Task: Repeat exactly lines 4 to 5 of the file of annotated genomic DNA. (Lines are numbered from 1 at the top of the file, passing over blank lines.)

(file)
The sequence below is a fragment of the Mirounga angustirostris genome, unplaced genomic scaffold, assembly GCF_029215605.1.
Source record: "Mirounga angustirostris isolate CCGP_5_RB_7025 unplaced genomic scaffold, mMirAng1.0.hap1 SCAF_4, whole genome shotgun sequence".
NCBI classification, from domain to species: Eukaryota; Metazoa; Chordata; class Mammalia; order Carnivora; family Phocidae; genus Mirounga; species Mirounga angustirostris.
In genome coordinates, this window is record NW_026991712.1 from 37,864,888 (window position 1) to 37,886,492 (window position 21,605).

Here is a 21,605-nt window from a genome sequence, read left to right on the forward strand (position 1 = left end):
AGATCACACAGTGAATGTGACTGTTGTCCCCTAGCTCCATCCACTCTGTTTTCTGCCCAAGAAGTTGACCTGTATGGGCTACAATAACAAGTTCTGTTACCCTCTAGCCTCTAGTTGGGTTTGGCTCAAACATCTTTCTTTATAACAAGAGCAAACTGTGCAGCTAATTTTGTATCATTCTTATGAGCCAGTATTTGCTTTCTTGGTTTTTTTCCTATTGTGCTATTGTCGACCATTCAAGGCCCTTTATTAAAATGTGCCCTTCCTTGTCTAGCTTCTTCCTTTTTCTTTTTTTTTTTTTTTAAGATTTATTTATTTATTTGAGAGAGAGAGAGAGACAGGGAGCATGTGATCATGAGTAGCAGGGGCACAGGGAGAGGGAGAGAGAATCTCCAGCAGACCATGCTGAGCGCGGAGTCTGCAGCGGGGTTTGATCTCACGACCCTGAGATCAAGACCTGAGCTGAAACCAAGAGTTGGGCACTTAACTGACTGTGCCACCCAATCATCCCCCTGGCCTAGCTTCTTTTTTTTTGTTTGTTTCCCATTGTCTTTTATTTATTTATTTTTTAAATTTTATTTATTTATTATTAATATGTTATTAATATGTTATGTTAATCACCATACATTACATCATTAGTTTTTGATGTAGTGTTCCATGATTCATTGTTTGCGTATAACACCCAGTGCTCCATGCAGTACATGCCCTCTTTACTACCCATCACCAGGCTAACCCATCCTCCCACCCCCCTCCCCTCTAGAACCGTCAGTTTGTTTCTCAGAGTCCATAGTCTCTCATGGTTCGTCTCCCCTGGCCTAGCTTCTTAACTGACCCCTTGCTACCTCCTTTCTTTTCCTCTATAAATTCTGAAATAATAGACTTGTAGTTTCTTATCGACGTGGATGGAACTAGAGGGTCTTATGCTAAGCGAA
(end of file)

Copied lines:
In genome coordinates, this window is record NW_026991712.1 from 37,864,888 (window position 1) to 37,886,492 (window position 21,605).

Here is a 21,605-nt window from a genome sequence, read left to right on the forward strand (position 1 = left end):